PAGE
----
Burtons building

In the 1930s, Burton favoured prominent corner sites and often used art deco architectural decorations - such as the tall windows and chevron motifs seen on the Coney Street building. These designs were thought to attract the 'right type' of clientele.

As a made-to-measure tailor, Burton’s shops did not need much storage space, and so often had a floor to spare. Montague Burton was part of the temperance movement, and advocated alcohol-free entertainment such as dance halls or billiard halls above the shops. In York, a dance hall was in fact, below the shop. During WWII this became a public air-raid for the use of people caught away from home during an air-raid.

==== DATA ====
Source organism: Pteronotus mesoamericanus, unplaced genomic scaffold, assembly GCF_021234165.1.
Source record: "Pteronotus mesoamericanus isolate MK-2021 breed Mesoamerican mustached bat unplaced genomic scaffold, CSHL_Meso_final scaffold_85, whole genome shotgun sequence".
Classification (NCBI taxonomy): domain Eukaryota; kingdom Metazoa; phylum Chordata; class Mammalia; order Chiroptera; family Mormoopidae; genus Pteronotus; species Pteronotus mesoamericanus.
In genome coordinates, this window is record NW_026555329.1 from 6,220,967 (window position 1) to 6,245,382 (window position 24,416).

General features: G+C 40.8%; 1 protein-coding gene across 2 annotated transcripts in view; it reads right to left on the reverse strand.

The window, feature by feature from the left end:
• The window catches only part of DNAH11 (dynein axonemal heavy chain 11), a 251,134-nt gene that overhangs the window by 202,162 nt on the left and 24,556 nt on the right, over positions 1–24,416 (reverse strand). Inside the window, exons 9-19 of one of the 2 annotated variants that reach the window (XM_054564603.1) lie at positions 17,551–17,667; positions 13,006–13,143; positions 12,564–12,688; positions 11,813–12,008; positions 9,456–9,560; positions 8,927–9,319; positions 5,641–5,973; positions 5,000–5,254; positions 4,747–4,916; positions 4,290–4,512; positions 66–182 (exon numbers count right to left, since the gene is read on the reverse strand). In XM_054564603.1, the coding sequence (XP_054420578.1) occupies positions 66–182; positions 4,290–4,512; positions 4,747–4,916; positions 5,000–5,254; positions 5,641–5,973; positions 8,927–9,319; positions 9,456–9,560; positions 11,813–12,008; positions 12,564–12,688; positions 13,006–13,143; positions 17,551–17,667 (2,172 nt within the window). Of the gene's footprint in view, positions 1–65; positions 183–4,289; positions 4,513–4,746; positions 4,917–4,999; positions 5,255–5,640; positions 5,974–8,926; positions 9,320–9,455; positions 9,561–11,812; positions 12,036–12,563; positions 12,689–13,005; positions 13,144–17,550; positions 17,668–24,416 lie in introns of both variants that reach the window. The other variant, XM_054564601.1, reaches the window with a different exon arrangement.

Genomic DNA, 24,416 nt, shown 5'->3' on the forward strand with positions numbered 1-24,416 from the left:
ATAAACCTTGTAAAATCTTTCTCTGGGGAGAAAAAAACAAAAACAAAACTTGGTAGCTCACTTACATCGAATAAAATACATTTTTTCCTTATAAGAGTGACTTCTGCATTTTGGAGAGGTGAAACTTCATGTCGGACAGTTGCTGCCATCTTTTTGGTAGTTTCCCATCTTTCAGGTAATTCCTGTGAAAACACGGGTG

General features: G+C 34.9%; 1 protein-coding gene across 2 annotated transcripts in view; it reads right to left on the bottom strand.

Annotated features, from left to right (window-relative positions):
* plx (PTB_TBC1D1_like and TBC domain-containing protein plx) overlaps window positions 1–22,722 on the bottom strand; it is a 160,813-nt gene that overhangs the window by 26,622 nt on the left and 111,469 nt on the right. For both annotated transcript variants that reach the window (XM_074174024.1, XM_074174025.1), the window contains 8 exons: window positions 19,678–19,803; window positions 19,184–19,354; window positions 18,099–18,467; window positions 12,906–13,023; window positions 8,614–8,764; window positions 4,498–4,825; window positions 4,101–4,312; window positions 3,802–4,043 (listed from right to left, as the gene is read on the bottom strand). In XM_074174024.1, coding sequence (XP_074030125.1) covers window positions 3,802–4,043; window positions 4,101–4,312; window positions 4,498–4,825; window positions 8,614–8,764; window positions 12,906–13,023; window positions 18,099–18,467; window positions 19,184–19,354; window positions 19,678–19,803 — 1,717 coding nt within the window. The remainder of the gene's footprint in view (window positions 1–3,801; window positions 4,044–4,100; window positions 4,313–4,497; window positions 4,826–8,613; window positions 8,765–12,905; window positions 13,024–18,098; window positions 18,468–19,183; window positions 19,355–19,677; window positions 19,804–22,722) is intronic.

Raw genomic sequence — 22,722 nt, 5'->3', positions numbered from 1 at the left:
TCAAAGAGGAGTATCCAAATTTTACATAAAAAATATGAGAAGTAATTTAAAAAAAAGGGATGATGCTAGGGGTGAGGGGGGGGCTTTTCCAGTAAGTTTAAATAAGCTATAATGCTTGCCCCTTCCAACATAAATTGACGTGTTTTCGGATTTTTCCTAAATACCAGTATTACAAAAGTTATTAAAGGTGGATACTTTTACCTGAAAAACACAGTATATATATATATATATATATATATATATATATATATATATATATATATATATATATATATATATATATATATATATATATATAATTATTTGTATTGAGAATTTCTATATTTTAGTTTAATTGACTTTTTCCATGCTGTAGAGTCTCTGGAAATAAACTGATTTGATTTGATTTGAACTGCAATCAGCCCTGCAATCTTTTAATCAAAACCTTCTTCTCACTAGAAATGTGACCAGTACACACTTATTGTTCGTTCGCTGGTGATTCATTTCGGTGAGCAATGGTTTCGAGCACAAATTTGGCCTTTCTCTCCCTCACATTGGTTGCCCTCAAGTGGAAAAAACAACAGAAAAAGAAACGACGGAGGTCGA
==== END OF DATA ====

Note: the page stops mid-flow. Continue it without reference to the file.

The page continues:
This building is Grade II listed, highlighting its significance nationally as an example of art deco architecture and twentieth-century shop design.